Notes & Reviews:
Paris Opera Ballet Master and choreographer Patrice Bart and composer Denis Levailant plunge into Opera's past to bring Degas' famous statuette to life. In the research that followed, Bart began to wonder about the identity of the model. The investigation revealed that La Petite Danseuse (age 14) was Marie Van Goethem, daughter of Belgian parents who settled with their three daughters in a poor district of Paris. After the death of the father, the mother survived by enrolling the daughters at the Paris Opera Ballet School and by sending them to pose for artists in their studios. This story was nothing less than the starting point for a wider exploration to which Degas' work remains the perfect testimony.
Denis Levaillant's interesting mix of tonal and atonal music - sometimes gleaming, diamond-hard and often favouring batteries of percussion, particularly xylophone and tubular bells - spans many styles from the baroque to modernism and jazy figures via Late Romanticism and Impressionism.
An inspired and visually ravishing creation. This ballet deserves to go from success to success.
Run Time: 132 min.
Picture Format: NTSC, 16:9, Color
Sound Format(s): LPCM Stereo, Dolby Digital 5.1
Subtitles: French, English, German, Spanish, Italian
The story is of the girl who posed for the famous statue by Degas, La Petite Danseuse de Quatorze Ans. The sets, though somewhat minimalist, are stunning; the costumes are beautiful and completely appropriate for this ballet. The formations that are made throughout the ballet, combined with the sets and costumes, display living Degas paintings. One of the scenes in the first act, a ballet class, is a model of one of the famous studios at the Paris Opera Ballet, where Degas painted. Seeing the dancers take a class in their costumes, which of course correspond to those of Degas' paintings, give me goosebumps.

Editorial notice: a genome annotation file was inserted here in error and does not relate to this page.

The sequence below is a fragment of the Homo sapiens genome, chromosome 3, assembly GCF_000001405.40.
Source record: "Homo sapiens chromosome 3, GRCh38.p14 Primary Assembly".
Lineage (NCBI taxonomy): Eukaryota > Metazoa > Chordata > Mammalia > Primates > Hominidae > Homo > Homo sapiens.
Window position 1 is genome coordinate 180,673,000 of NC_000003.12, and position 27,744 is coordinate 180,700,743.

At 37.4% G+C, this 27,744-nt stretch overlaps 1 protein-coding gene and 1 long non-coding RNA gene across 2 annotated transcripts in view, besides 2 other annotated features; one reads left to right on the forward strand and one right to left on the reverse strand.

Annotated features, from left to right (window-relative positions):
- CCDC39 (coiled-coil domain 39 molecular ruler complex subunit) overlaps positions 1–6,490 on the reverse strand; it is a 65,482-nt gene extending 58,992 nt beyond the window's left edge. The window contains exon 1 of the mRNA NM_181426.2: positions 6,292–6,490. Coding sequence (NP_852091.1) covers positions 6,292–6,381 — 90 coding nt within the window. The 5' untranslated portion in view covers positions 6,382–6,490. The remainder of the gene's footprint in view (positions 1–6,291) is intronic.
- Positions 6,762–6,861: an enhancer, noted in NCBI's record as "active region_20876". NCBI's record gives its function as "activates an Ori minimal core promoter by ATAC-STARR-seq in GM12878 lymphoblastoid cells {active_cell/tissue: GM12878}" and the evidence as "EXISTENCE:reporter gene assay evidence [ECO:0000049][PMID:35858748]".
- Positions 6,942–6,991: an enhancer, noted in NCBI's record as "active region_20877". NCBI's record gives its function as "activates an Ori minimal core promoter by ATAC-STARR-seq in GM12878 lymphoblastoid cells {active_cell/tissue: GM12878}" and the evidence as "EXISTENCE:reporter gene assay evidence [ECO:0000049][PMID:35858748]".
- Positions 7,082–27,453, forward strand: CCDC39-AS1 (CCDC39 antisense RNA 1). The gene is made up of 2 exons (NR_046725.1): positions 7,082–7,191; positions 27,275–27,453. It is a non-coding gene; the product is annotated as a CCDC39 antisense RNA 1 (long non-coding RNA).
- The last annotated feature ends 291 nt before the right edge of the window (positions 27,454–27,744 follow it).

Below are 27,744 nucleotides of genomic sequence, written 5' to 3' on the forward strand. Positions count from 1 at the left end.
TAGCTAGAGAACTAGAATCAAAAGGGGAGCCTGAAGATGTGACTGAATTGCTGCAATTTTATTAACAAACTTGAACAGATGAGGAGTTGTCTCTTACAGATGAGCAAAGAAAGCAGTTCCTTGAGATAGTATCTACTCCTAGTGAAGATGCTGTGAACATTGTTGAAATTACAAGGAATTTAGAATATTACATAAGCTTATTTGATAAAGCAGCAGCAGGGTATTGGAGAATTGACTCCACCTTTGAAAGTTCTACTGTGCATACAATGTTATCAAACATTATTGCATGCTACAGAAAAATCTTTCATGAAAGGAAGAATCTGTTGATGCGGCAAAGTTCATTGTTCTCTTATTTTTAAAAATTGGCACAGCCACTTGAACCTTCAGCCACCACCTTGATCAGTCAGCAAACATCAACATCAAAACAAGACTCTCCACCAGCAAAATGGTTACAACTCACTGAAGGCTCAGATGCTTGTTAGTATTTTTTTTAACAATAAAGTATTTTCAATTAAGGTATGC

The principal dancers are all stunning and portray their dramatic roles very well. Most notably, Clairemarie Osta, as the The Little Dancer, and Benjamin Pech, as The Man in Black, an ominous, omnipresent, complex, and dramatic figure that represents destiny and perhaps, Degas himself. The Man in Black has the job of showing the audience that destiny always catches up with people. In this case, destiny wouldn't let The Little Dancer achieve her dreams. Instead, she would be frozen in time and be immortal, as a work of art. The corps de ballet of the Paris Opera shine in this production as well, as the choreography gives everyone room to flaunt their perfection in a slightly new format.
The music is perhaps the most modern thing about the ballet. A blend of harmonious classical rhythms with xylophones, little-used instruments, and jazz, they complete the portrait of late 19th-century upper-class Paris, and the people, such as The Little Dancer, that must suffer the loss of their dreams due to the hierarchy.
In total, the ballet is a real gem. Classical works can still be made and be successful, and this has been displayed wonderfully in the case of Le Petite Danseuse de Degas. In addition to the ballet, the DVD provides a series of interviews, lasting around 20 minutes, that describe the creative process behind the ballet, and are very interesting to view. This DVD is a must-have for fans of ballet, it's a new classic which will make a lasting historical impact in the repertoire of the Paris Opera Ballet.
Submitted on 10/11/11 by danrubin06
Works DetailsLevaillant, Denis : Work(s)
- Performers: Clariemarie Ost (Dancer); Jose Martinez (Dancer); Dorothee Gilbert (Dancer); Mathiew Ganio (Dancer)
- Conductor: Koen Kessels
- Ensemble: Paris National Opera Orchestra